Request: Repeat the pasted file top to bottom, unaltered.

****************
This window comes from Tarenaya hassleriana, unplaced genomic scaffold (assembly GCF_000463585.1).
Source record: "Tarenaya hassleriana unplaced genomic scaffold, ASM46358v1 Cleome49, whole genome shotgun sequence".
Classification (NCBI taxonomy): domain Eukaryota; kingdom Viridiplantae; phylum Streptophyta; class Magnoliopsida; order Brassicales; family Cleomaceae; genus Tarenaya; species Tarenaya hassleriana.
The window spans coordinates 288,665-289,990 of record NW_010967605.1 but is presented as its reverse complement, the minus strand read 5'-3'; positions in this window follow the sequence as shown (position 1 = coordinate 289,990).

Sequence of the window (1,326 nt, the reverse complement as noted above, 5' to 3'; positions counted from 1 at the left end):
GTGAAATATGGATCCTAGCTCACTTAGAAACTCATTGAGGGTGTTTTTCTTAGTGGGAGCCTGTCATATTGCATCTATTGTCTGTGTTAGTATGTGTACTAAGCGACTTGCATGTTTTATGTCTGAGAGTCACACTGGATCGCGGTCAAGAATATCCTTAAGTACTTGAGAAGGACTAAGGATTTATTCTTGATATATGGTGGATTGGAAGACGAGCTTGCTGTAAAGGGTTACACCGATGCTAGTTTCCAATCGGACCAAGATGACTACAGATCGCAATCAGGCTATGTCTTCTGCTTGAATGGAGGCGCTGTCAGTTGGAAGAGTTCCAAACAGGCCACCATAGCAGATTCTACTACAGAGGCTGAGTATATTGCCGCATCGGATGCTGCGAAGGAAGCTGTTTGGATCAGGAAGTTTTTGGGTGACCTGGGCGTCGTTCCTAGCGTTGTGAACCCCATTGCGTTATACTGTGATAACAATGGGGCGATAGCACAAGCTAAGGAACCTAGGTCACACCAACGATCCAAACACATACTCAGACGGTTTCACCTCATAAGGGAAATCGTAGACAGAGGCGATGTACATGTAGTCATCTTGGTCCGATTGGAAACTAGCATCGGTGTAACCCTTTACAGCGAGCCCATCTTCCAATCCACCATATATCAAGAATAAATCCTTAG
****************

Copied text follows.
This window comes from Tarenaya hassleriana, unplaced genomic scaffold (assembly GCF_000463585.1).
Source record: "Tarenaya hassleriana unplaced genomic scaffold, ASM46358v1 Cleome49, whole genome shotgun sequence".
Classification (NCBI taxonomy): domain Eukaryota; kingdom Viridiplantae; phylum Streptophyta; class Magnoliopsida; order Brassicales; family Cleomaceae; genus Tarenaya; species Tarenaya hassleriana.
The window spans coordinates 288,665-289,990 of record NW_010967605.1 but is presented as its reverse complement, the minus strand read 5'-3'; positions in this window follow the sequence as shown (position 1 = coordinate 289,990).

Sequence of the window (1,326 nt, the reverse complement as noted above, 5' to 3'; positions counted from 1 at the left end):
GTGAAATATGGATCCTAGCTCACTTAGAAACTCATTGAGGGTGTTTTTCTTAGTGGGAGCCTGTCATATTGCATCTATTGTCTGTGTTAGTATGTGTACTAAGCGACTTGCATGTTTTATGTCTGAGAGTCACACTGGATCGCGGTCAAGAATATCCTTAAGTACTTGAGAAGGACTAAGGATTTATTCTTGATATATGGTGGATTGGAAGACGAGCTTGCTGTAAAGGGTTACACCGATGCTAGTTTCCAATCGGACCAAGATGACTACAGATCGCAATCAGGCTATGTCTTCTGCTTGAATGGAGGCGCTGTCAGTTGGAAGAGTTCCAAACAGGCCACCATAGCAGATTCTACTACAGAGGCTGAGTATATTGCCGCATCGGATGCTGCGAAGGAAGCTGTTTGGATCAGGAAGTTTTTGGGTGACCTGGGCGTCGTTCCTAGCGTTGTGAACCCCATTGCGTTATACTGTGATAACAATGGGGCGATAGCACAAGCTAAGGAACCTAGGTCACACCAACGATCCAAACACATACTCAGACGGTTTCACCTCATAAGGGAAATCGTAGACAGAGGCGATGTACATGTAGTCATCTTGGTCCGATTGGAAACTAGCATCGGTGTAACCCTTTACAGCGAGCCCATCTTCCAATCCACCATATATCAAGAATAAATCCTTAG